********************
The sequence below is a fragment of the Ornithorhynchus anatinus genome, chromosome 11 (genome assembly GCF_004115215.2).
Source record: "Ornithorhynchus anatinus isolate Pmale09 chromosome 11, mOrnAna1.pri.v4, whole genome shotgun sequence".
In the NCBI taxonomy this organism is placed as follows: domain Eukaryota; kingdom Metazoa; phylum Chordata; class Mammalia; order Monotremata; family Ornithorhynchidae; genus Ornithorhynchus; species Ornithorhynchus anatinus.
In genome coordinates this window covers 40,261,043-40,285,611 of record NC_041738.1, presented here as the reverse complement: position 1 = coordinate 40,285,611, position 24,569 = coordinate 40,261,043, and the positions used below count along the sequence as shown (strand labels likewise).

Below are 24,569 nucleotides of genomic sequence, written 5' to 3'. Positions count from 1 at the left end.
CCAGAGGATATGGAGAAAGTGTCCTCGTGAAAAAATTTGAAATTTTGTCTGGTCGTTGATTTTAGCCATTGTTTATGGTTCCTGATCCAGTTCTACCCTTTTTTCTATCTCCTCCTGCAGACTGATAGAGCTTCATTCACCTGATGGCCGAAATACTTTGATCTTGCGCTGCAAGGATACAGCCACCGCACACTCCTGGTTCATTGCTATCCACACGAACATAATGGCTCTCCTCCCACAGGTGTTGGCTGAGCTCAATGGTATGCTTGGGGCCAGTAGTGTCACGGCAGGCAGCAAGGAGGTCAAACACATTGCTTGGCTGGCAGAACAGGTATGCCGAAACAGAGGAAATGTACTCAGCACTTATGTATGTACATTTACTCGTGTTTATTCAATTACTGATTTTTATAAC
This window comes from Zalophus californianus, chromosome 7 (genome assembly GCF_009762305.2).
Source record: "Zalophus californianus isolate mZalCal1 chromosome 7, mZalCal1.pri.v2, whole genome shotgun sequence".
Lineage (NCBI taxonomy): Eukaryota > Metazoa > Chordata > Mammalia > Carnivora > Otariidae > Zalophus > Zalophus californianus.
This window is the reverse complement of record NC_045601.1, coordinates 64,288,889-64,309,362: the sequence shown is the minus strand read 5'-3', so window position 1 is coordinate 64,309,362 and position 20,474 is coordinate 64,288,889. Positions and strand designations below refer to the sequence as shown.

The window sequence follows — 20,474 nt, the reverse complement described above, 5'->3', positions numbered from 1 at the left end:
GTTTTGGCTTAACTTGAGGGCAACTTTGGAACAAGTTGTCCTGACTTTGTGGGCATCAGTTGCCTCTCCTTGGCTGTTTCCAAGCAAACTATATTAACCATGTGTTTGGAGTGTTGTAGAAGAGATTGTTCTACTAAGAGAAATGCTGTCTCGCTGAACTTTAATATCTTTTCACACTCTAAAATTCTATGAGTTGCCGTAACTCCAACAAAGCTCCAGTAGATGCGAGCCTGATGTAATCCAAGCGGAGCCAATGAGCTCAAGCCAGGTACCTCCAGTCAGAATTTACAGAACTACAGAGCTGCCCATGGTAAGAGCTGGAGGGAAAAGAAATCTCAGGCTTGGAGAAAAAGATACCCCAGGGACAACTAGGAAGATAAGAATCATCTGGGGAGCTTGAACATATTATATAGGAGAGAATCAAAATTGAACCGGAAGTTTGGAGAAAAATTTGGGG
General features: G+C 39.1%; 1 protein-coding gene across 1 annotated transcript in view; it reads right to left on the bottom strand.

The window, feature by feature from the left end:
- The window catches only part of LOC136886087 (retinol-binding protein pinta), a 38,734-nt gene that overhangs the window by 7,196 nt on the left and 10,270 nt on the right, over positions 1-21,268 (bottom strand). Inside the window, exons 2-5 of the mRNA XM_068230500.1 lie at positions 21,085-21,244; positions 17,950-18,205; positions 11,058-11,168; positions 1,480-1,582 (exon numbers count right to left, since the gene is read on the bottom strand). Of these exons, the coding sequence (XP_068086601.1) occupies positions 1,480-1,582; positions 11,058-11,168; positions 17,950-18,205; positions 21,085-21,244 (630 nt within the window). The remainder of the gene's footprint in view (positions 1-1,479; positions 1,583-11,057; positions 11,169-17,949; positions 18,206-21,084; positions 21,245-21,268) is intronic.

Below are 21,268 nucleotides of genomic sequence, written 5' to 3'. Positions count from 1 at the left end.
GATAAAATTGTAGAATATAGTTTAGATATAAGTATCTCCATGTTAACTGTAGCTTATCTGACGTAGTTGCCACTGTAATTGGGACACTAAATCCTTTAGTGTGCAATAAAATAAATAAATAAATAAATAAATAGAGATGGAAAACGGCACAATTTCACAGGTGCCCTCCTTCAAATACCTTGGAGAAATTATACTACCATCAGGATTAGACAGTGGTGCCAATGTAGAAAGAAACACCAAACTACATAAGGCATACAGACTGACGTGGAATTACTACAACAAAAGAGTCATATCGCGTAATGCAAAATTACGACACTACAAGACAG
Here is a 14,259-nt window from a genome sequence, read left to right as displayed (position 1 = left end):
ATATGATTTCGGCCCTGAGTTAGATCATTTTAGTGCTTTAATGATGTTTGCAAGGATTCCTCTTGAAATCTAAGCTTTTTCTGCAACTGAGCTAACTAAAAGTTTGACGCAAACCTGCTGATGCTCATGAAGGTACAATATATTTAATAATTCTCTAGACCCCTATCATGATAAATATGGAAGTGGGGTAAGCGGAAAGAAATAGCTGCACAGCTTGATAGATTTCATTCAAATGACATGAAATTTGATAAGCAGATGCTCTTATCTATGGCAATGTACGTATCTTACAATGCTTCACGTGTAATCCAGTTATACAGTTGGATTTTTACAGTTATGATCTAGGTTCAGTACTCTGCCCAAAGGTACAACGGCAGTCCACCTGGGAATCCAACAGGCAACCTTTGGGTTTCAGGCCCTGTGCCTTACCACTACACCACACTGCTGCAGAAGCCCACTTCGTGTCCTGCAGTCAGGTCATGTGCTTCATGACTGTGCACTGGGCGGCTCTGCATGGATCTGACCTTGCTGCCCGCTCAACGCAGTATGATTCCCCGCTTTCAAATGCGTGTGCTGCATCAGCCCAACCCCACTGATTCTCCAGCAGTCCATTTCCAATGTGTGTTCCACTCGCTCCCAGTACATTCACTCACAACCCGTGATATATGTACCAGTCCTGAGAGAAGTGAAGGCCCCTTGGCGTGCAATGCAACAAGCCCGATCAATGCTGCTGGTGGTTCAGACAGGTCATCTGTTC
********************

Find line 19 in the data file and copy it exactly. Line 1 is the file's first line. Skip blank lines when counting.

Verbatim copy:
ATATGATTTCGGCCCTGAGTTAGATCATTTTAGTGCTTTAATGATGTTTGCAAGGATTCCTCTTGAAATCTAAGCTTTTTCTGCAACTGAGCTAACTAAAAGTTTGACGCAAACCTGCTGATGCTCATGAAGGTACAATATATTTAATAATTCTCTAGACCCCTATCATGATAAATATGGAAGTGGGGTAAGCGGAAAGAAATAGCTGCACAGCTTGATAGATTTCATTCAAATGACATGAAATTTGATAAGCAGATGCTCTTATCTATGGCAATGTACGTATCTTACAATGCTTCACGTGTAATCCAGTTATACAGTTGGATTTTTACAGTTATGATCTAGGTTCAGTACTCTGCCCAAAGGTACAACGGCAGTCCACCTGGGAATCCAACAGGCAACCTTTGGGTTTCAGGCCCTGTGCCTTACCACTACACCACACTGCTGCAGAAGCCCACTTCGTGTCCTGCAGTCAGGTCATGTGCTTCATGACTGTGCACTGGGCGGCTCTGCATGGATCTGACCTTGCTGCCCGCTCAACGCAGTATGATTCCCCGCTTTCAAATGCGTGTGCTGCATCAGCCCAACCCCACTGATTCTCCAGCAGTCCATTTCCAATGTGTGTTCCACTCGCTCCCAGTACATTCACTCACAACCCGTGATATATGTACCAGTCCTGAGAGAAGTGAAGGCCCCTTGGCGTGCAATGCAACAAGCCCGATCAATGCTGCTGGTGGTTCAGACAGGTCATCTGTTC